Review: ‘X-Men: First Class’

Just realised I hadn’t posted a movie review in a while. And this was a good one! As always, originally posted on iafrica.com.

Finally! A shining beacon of light in a movie season of bad sequels and pointless remakes!

Set against the backdrop of the Cold War – and eventually the Cuban Missile Crisis – X-Men: First Class looks back at the early days of the mutant storyline. We’re first introduced to telepath Charles Xavier and Polish Jew Erik Lehnsherr, who can manipulate magnetic fields, as boys in the later days of World War II.

X-Men: First Class

X-Men: First Class

Charles grows up in a rich home, convinced that he’s a freak of nature and the only one of his kind. He meets shape-shifter Raven (who later becomes Mystique) and the two forge a close foster-sibling relationship. Meanwhile, Erik suffers at the hands of the Nazis as they try to rein in his unique ability.

Flash forward twenty years to the early 1960s. The CIA are hot on the heels of Communist sympathiser Sebastian Shaw – but when it transpires that he and his accomplices have unique abilities, the CIA drafts in the leading expert in human mutation – Charles Xavier. Charles and Erik share a common enemy in Shaw, and together they team up to draft a small army of mutants to fight Shaw and his companions.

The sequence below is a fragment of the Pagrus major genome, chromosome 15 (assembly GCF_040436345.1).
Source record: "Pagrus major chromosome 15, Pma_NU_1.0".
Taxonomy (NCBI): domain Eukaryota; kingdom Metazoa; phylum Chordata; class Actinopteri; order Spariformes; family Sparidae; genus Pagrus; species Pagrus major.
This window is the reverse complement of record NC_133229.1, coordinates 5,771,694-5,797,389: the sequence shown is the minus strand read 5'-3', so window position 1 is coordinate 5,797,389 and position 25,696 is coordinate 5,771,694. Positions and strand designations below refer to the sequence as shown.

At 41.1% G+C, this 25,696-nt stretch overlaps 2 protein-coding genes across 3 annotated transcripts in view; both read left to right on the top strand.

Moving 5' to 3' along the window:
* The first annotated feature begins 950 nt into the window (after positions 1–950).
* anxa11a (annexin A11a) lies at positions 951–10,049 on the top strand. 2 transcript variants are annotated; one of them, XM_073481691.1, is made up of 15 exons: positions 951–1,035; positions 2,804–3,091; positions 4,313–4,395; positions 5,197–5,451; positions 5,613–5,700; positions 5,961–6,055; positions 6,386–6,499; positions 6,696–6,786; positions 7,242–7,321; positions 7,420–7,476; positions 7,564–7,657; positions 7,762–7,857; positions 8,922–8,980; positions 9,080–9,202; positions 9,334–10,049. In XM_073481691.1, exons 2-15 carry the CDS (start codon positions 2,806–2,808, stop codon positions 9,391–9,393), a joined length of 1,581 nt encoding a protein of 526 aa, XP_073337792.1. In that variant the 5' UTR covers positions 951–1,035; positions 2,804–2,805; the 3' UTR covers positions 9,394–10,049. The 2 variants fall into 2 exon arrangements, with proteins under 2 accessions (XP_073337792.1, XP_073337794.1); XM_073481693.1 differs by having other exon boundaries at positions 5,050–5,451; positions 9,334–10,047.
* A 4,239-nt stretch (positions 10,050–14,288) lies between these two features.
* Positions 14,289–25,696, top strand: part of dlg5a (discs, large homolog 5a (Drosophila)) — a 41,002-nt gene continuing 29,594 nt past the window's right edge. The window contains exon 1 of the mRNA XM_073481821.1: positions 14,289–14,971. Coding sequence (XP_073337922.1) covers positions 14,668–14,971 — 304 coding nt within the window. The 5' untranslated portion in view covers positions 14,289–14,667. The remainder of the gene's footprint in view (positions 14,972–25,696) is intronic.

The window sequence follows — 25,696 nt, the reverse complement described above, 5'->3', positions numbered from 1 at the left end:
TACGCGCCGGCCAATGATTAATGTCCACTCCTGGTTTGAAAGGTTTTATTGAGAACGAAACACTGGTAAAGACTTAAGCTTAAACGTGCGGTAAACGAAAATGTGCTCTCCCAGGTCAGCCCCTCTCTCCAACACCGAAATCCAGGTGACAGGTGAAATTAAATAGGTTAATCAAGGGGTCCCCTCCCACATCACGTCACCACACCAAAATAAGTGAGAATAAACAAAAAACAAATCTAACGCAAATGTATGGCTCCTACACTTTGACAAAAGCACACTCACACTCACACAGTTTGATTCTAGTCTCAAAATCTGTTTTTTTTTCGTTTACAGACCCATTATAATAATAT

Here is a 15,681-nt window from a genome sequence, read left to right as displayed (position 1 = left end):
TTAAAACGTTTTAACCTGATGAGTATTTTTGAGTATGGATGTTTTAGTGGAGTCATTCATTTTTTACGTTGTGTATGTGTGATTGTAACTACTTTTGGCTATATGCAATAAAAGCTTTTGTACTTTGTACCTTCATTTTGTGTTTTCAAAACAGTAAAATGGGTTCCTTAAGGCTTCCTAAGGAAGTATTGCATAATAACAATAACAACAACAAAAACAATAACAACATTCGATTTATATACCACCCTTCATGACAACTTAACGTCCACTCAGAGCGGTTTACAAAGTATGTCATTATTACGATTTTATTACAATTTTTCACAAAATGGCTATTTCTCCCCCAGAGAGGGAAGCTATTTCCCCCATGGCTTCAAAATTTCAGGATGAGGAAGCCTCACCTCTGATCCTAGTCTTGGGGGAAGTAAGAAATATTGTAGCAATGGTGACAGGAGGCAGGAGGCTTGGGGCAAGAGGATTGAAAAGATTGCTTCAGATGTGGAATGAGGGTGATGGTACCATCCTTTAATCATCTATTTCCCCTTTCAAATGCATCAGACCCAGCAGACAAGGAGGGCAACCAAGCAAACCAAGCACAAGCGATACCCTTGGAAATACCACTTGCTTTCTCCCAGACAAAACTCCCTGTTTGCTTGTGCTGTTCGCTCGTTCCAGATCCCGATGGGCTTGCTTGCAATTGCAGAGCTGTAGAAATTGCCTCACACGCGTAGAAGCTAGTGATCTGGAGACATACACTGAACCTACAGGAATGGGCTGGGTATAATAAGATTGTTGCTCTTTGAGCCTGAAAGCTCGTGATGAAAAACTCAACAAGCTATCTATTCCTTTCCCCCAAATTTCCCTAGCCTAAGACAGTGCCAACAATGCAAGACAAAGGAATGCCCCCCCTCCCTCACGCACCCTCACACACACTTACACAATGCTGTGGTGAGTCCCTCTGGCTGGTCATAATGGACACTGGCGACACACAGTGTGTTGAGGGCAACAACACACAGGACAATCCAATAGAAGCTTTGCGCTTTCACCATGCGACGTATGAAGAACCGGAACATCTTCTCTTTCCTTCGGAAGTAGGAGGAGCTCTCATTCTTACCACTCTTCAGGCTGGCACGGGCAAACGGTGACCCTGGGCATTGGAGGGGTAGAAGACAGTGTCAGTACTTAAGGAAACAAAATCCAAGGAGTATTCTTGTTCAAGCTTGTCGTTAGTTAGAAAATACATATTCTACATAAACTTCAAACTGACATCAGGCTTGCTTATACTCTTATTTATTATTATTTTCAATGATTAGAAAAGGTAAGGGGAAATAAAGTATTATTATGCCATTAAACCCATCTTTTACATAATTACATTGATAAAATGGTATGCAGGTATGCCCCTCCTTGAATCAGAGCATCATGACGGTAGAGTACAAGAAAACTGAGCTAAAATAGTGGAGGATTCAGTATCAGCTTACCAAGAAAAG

A human story

First Class is a wonderful blockbuster film, effortlessly blending massive special effects and thumping action sequences with a distinctly human element that makes it all the more engaging. It’s an extremely moving film – although it does hover on the edge of being overly sentimental at times – and is driven by a smart, witty script laced with clever and cheeky references (“You didn’t ask, I didn’t tell” provoked a great chuckle from the audience).

But it’s the performances that make this film so successful. Yes, First Class is a thumping action film – but at its heart it’s a human story, driven by its characters and their need for acceptance. Central to the film is the fascinating relationship between Charles and Erik – and these two leads provide sterling performances.

James McAvoy (The Last King of Scotland) brings the quiet nobility and inner strength expected of Charles Xavier. But this is a younger Charles, one who tries to pick up girls using a pre-prepared chat-up speech and celebrates his graduation by downing a yard of ale at a pub. Meanwhile, Michael Fassbender (Jane Eyre) simmers with rage and a chilling sense of pragmatism as Erik. It’s remarkable how these two channel the older selves portrayed by Patrick Stewart (Professor X) and Ian McKellen (Magneto) – their transformation into these giants is easily believable. Continue reading

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